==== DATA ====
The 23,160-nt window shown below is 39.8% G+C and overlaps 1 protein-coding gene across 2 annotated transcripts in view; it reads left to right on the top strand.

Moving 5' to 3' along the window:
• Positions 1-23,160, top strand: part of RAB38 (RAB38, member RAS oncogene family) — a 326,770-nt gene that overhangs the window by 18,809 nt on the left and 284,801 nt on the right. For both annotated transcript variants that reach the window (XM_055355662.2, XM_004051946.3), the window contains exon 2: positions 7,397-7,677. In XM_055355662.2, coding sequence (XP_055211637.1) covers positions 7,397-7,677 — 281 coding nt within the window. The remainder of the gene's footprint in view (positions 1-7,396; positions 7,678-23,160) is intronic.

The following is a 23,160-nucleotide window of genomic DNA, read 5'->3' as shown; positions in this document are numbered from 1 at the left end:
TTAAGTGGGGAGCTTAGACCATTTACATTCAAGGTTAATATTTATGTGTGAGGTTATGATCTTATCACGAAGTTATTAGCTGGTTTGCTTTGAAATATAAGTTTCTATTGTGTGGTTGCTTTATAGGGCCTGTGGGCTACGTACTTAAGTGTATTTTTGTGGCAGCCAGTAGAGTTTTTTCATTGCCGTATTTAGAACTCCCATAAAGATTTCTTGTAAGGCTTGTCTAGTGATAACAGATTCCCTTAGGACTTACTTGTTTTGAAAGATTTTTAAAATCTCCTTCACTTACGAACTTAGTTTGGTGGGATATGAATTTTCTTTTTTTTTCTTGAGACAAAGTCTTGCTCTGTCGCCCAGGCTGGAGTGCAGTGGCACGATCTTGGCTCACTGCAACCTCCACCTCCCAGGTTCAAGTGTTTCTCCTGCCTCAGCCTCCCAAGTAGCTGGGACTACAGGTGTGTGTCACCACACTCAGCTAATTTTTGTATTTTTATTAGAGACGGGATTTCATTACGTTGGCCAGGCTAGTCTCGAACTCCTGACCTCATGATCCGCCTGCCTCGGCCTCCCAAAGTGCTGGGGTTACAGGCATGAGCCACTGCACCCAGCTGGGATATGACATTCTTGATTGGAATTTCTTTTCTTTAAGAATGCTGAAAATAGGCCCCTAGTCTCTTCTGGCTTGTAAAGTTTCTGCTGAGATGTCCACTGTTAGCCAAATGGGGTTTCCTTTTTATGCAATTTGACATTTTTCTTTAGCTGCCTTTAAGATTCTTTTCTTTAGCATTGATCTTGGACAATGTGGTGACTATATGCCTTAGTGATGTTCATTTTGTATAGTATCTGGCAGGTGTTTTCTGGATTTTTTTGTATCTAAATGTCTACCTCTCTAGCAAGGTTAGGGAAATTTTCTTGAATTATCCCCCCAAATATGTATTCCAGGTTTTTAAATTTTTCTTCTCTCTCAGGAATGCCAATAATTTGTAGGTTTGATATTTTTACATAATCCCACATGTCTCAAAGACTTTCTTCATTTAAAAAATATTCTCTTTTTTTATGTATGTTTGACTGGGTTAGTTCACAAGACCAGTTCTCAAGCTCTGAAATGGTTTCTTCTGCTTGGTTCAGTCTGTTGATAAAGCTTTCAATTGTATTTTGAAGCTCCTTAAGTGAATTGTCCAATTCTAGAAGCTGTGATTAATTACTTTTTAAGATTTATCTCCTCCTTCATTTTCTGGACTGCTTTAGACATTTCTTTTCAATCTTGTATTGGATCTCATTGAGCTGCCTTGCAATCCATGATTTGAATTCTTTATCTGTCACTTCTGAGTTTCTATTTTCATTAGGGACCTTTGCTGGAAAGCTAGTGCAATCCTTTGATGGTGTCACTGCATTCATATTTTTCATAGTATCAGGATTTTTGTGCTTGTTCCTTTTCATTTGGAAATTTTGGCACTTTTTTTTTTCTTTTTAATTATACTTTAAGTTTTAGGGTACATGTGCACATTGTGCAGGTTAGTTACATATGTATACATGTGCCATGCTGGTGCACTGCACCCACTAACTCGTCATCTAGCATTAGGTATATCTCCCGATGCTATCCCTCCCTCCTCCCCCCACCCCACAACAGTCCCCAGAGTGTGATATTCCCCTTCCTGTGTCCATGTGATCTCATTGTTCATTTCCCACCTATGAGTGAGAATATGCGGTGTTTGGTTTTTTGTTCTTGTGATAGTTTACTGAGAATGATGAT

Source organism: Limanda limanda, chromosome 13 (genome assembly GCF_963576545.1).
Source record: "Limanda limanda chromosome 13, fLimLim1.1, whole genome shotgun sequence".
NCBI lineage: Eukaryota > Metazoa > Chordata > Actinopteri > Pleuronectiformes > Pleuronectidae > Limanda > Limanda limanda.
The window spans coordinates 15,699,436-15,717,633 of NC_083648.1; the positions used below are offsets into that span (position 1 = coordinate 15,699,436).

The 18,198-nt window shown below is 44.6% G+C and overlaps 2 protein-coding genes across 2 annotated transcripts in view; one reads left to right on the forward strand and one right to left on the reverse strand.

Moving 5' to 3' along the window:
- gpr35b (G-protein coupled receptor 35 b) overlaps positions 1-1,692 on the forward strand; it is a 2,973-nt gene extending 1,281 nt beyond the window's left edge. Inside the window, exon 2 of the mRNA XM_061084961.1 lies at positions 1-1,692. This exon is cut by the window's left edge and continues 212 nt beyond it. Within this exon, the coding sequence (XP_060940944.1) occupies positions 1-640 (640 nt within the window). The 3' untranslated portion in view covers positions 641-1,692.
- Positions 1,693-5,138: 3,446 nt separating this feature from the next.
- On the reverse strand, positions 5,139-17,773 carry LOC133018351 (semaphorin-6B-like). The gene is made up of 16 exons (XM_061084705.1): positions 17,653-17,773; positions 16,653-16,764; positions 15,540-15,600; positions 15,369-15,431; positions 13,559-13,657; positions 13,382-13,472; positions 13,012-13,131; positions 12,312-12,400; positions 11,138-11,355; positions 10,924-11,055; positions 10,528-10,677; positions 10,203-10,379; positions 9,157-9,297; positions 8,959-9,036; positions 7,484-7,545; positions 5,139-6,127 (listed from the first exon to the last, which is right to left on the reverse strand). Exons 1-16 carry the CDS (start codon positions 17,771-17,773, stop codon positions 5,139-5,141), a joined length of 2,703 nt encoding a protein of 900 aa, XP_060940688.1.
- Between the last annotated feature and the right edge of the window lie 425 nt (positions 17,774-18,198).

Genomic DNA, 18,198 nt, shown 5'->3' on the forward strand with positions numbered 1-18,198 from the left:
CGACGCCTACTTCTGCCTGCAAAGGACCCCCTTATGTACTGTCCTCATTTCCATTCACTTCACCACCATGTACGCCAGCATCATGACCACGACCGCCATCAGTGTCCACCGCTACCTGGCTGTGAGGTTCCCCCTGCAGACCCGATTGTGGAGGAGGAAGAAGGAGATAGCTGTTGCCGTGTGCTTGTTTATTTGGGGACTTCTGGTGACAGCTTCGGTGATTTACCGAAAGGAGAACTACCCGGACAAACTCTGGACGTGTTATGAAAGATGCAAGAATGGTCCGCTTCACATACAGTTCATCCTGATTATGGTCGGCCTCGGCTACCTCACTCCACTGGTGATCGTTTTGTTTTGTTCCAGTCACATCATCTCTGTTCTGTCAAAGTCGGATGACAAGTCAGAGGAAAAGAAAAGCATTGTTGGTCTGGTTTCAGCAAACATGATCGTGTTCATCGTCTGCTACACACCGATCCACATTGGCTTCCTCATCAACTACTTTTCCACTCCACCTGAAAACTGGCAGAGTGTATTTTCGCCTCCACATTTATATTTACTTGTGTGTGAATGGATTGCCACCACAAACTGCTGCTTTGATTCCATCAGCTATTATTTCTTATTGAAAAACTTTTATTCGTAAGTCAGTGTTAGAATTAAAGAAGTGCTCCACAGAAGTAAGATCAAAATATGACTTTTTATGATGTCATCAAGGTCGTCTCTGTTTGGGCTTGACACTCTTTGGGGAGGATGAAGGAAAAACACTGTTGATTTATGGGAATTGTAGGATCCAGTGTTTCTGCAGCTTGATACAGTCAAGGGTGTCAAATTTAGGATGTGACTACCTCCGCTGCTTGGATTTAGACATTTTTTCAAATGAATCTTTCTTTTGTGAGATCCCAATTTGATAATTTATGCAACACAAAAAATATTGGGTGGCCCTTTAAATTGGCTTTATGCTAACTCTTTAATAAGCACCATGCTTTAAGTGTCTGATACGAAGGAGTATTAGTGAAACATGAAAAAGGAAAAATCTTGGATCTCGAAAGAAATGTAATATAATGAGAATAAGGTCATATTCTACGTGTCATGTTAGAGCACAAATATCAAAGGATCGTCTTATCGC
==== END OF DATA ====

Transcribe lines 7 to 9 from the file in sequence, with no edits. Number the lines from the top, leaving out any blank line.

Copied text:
Source record: "Limanda limanda chromosome 13, fLimLim1.1, whole genome shotgun sequence".
NCBI lineage: Eukaryota > Metazoa > Chordata > Actinopteri > Pleuronectiformes > Pleuronectidae > Limanda > Limanda limanda.
The window spans coordinates 15,699,436-15,717,633 of NC_083648.1; the positions used below are offsets into that span (position 1 = coordinate 15,699,436).